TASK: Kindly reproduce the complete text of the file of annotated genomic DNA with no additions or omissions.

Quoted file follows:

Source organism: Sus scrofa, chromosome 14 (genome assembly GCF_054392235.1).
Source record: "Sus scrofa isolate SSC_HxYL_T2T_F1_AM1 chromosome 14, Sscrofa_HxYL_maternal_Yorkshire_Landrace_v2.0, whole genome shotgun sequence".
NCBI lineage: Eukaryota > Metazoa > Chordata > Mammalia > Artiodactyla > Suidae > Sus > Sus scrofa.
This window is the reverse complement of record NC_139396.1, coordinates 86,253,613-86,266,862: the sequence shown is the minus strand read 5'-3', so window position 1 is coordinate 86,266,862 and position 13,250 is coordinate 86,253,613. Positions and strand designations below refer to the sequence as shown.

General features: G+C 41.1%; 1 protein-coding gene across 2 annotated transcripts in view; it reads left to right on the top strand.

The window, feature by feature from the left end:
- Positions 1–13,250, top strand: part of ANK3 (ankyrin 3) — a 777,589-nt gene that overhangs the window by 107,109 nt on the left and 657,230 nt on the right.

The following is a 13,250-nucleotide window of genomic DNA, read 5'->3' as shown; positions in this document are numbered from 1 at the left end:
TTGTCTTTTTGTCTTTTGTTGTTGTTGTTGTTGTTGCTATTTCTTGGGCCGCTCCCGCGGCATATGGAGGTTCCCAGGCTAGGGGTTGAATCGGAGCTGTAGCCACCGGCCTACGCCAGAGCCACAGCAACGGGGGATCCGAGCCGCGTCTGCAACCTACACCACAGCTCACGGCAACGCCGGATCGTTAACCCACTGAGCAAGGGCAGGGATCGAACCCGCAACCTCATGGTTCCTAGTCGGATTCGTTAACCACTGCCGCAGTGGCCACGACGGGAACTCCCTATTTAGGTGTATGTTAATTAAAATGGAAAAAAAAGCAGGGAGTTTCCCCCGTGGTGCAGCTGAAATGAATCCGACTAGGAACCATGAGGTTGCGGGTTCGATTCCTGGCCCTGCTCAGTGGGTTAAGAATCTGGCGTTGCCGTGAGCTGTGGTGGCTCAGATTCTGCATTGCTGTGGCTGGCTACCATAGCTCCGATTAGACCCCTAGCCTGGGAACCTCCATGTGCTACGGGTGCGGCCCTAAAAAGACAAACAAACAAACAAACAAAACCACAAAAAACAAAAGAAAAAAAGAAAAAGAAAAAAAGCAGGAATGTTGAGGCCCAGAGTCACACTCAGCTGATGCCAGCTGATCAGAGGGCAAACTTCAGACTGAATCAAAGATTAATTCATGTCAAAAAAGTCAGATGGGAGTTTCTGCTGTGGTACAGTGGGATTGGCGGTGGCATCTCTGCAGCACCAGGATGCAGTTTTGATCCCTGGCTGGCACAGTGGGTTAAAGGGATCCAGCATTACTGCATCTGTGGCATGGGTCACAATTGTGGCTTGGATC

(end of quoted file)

Source organism: Sus scrofa, chromosome 14 (genome assembly GCF_054392235.1).
Source record: "Sus scrofa isolate SSC_HxYL_T2T_F1_AM1 chromosome 14, Sscrofa_HxYL_maternal_Yorkshire_Landrace_v2.0, whole genome shotgun sequence".
NCBI lineage: Eukaryota > Metazoa > Chordata > Mammalia > Artiodactyla > Suidae > Sus > Sus scrofa.
This window is the reverse complement of record NC_139396.1, coordinates 86,253,613-86,266,862: the sequence shown is the minus strand read 5'-3', so window position 1 is coordinate 86,266,862 and position 13,250 is coordinate 86,253,613. Positions and strand designations below refer to the sequence as shown.

General features: G+C 41.1%; 1 protein-coding gene across 2 annotated transcripts in view; it reads left to right on the top strand.

The window, feature by feature from the left end:
- Positions 1–13,250, top strand: part of ANK3 (ankyrin 3) — a 777,589-nt gene that overhangs the window by 107,109 nt on the left and 657,230 nt on the right.

The following is a 13,250-nucleotide window of genomic DNA, read 5'->3' as shown; positions in this document are numbered from 1 at the left end:
TTGTCTTTTTGTCTTTTGTTGTTGTTGTTGTTGTTGCTATTTCTTGGGCCGCTCCCGCGGCATATGGAGGTTCCCAGGCTAGGGGTTGAATCGGAGCTGTAGCCACCGGCCTACGCCAGAGCCACAGCAACGGGGGATCCGAGCCGCGTCTGCAACCTACACCACAGCTCACGGCAACGCCGGATCGTTAACCCACTGAGCAAGGGCAGGGATCGAACCCGCAACCTCATGGTTCCTAGTCGGATTCGTTAACCACTGCCGCAGTGGCCACGACGGGAACTCCCTATTTAGGTGTATGTTAATTAAAATGGAAAAAAAAGCAGGGAGTTTCCCCCGTGGTGCAGCTGAAATGAATCCGACTAGGAACCATGAGGTTGCGGGTTCGATTCCTGGCCCTGCTCAGTGGGTTAAGAATCTGGCGTTGCCGTGAGCTGTGGTGGCTCAGATTCTGCATTGCTGTGGCTGGCTACCATAGCTCCGATTAGACCCCTAGCCTGGGAACCTCCATGTGCTACGGGTGCGGCCCTAAAAAGACAAACAAACAAACAAACAAAACCACAAAAAACAAAAGAAAAAAAGAAAAAGAAAAAAAGCAGGAATGTTGAGGCCCAGAGTCACACTCAGCTGATGCCAGCTGATCAGAGGGCAAACTTCAGACTGAATCAAAGATTAATTCATGTCAAAAAAGTCAGATGGGAGTTTCTGCTGTGGTACAGTGGGATTGGCGGTGGCATCTCTGCAGCACCAGGATGCAGTTTTGATCCCTGGCTGGCACAGTGGGTTAAAGGGATCCAGCATTACTGCATCTGTGGCATGGGTCACAATTGTGGCTTGGATC